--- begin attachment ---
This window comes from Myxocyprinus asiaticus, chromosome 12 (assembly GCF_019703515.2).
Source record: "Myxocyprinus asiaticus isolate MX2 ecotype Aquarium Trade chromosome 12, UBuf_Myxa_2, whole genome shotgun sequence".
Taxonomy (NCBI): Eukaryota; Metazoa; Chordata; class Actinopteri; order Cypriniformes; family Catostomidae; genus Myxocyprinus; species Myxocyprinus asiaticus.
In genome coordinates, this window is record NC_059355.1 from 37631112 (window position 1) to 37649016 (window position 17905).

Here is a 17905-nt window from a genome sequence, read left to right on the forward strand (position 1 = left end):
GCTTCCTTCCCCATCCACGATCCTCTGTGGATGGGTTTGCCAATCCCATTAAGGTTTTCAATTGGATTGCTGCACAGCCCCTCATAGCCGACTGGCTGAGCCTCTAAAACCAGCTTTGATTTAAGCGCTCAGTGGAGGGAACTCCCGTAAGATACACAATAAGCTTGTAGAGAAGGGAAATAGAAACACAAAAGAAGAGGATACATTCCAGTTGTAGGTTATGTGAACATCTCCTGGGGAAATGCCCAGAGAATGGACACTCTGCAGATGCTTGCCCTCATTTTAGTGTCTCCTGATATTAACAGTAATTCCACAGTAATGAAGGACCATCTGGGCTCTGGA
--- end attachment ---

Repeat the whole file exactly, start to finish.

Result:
This window comes from Myxocyprinus asiaticus, chromosome 12 (assembly GCF_019703515.2).
Source record: "Myxocyprinus asiaticus isolate MX2 ecotype Aquarium Trade chromosome 12, UBuf_Myxa_2, whole genome shotgun sequence".
Taxonomy (NCBI): Eukaryota; Metazoa; Chordata; class Actinopteri; order Cypriniformes; family Catostomidae; genus Myxocyprinus; species Myxocyprinus asiaticus.
In genome coordinates, this window is record NC_059355.1 from 37631112 (window position 1) to 37649016 (window position 17905).

Here is a 17905-nt window from a genome sequence, read left to right on the forward strand (position 1 = left end):
GCTTCCTTCCCCATCCACGATCCTCTGTGGATGGGTTTGCCAATCCCATTAAGGTTTTCAATTGGATTGCTGCACAGCCCCTCATAGCCGACTGGCTGAGCCTCTAAAACCAGCTTTGATTTAAGCGCTCAGTGGAGGGAACTCCCGTAAGATACACAATAAGCTTGTAGAGAAGGGAAATAGAAACACAAAAGAAGAGGATACATTCCAGTTGTAGGTTATGTGAACATCTCCTGGGGAAATGCCCAGAGAATGGACACTCTGCAGATGCTTGCCCTCATTTTAGTGTCTCCTGATATTAACAGTAATTCCACAGTAATGAAGGACCATCTGGGCTCTGGA